Grunis appointed next Supreme Court president

Beinisch’s replacement announced after controversial ‘Grunis Law’ passed last month.

By
February 12, 2012 00:51
2 minute read.
Supreme Court Justice Asher Dan Grunis [File].

Supreme Court Justice Asher Dan Grunis 370. (photo credit: Courtesy Supreme Court)

The Judicial Selection Committee elected Justice Asher Dan Grunis president of the Supreme Court on Friday, the Justice Ministry announced.

Grunis is expected to take office later this month, following the retirement of current Supreme Court President Dorit Beinisch on February 28.

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Seven members of the committee voted for Grunis, with MK David Rotem (Israel Beiteinu) abstaining.

Environmental Protection Minister Gilad Erdan, a member of the Judicial Selection Committee, welcomed Grunis’s appointment, calling him an “outstanding judge.” “I’m sure that as president, Grunis will continue to uphold individual rights and prevent attacks on citizens, especially minorities,” Erdan said.

Beinisch and Justice Minister Yaakov Neeman telephoned Grunis later on Friday to inform him of the committee’s decision and to offer their congratulations, the Justice Ministry said.

Grunis’s election comes after the Knesset passed an amendment to the court’s law last month. Dubbed the “Grunis Bill,” it effectively paved the way for Grunis to replace Beinisch by lowering the minimum tenure for a Supreme Court president from three to two years.

The former retirement age for presidents as stipulated by law was 70, which ruled out Grunis, who will be just over 67 years old on the day Beinisch retires. The new amendment reduces the minimum term to two years, making Grunis eligible for the Supreme Court presidency.

Tabled by MK Yaakov Katz (National Union) in July, the “Grunis Law” overturned a previous change to the court’s law initiated in 2007 by then-justice minister Daniel Friedmann, which stipulated a justice could only be elected Supreme Court president if he was eligible to serve a three-year minimum term.

Following the announcement of Grunis’s election, Katz said Israelis had been “active partners, through their representatives [in Knesset] of the selection.”

Katz said he believed the election of Grunis would usher in a new era in Israeli law.

“[The election will] return people’s trust in their judges, and they see those judges are people who represent their opinions, faith and heritage,” he added.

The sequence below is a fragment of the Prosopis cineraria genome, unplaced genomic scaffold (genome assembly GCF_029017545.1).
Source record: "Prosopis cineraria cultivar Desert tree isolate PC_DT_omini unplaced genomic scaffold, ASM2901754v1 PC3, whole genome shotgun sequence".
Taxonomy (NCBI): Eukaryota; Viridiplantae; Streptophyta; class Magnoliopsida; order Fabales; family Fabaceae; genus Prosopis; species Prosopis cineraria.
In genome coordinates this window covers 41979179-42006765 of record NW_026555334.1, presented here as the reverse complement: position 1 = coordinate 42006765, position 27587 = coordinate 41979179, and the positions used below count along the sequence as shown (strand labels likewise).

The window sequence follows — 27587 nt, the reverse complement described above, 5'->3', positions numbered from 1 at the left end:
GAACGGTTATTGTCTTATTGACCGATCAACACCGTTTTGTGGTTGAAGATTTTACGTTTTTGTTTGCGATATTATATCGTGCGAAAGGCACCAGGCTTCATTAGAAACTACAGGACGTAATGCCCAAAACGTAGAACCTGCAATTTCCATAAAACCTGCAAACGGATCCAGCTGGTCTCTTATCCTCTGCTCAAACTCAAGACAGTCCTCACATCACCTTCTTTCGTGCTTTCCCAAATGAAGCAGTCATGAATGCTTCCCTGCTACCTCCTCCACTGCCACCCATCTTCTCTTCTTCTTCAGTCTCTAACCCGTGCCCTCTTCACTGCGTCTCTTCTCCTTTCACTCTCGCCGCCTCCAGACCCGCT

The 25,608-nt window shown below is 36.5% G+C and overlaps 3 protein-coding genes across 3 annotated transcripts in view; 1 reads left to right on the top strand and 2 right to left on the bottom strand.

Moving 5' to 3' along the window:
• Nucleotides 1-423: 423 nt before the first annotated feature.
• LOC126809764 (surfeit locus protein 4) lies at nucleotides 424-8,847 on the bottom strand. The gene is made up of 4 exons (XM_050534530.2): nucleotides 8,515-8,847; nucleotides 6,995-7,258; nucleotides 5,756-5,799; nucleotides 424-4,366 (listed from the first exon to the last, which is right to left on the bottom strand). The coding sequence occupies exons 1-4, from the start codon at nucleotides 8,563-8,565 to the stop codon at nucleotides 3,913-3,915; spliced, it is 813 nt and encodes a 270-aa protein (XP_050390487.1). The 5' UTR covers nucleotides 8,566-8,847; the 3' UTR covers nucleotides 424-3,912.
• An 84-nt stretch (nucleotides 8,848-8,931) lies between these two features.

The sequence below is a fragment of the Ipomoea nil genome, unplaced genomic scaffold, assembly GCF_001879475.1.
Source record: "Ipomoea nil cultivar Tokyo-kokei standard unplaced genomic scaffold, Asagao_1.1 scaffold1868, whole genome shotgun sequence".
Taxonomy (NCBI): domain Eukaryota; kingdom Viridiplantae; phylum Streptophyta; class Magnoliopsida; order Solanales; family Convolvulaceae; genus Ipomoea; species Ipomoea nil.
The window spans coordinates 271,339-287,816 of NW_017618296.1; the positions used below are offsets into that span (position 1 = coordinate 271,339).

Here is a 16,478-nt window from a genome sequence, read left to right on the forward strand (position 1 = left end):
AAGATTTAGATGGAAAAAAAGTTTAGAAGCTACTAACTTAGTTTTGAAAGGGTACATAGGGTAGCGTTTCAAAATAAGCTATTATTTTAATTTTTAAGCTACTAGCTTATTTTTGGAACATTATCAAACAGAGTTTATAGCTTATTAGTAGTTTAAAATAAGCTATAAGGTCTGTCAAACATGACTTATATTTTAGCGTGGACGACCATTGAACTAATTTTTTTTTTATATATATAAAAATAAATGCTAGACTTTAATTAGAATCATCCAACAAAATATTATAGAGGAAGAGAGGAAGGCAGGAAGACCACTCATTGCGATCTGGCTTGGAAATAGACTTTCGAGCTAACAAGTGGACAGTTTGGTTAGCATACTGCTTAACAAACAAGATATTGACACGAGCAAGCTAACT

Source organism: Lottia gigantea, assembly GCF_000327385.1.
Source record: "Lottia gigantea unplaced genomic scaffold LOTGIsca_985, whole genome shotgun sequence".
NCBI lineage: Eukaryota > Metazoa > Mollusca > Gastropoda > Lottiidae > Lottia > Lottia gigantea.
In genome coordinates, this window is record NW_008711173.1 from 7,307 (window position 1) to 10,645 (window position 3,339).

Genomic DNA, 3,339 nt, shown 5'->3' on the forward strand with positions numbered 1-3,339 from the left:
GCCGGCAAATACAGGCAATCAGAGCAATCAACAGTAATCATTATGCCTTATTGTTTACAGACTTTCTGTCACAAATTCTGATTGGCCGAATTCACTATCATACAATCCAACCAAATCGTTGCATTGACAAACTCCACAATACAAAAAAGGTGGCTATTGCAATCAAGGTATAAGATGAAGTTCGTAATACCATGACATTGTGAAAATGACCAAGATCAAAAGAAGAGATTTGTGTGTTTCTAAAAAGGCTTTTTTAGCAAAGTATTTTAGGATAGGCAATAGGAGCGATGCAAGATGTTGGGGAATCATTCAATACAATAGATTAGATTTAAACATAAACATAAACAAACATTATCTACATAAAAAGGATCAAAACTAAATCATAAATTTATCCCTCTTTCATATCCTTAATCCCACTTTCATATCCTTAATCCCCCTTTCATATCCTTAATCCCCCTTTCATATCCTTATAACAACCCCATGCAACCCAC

Likud MK and Coalition Chairman Ze’ev Elkin also welcomed Grunis’s appointment, calling him an “excellent justice” whose election as Supreme Court president would otherwise have been prevented by “a useless technicality.”

“I’m glad that the Knesset contributed to the implementation of justice,” Elkin said of the “Grunis Law,” adding that he hoped Grunis and the other Supreme Court justices would restore public confidence in the court.

The Legal Forum for the Land of Israel, a civil rights NGO, also wished Grunis well, and echoed politicians in saying that the newly elected Supreme Court president must now improve public confidence in Israel’s most important legal institution.

“The court must remember that its role is to strengthen the State of Israel as a Jewish and democratic state and not to become a stage for people who wish to undermine the state’s very existence,” said Legal Forum Chairman Nachi Eyal. “Grunis has a golden opportunity to set the court back on track and reverse the alarming decline in its status.”

Critics of the law, including the Movement for Quality Government (MQG), say that it is “personal” legislation, as right-wing politicians believe Grunis’s views on judicial activism make him less likely to order the dismantling of West Bank homes, or to rule against other decisions made by state authorities.

In January, the High Court of Justice rejected a petition by MQG against the law, stating that the petitioners had not shown grounds to demonstrate that it violated the Basic Laws.


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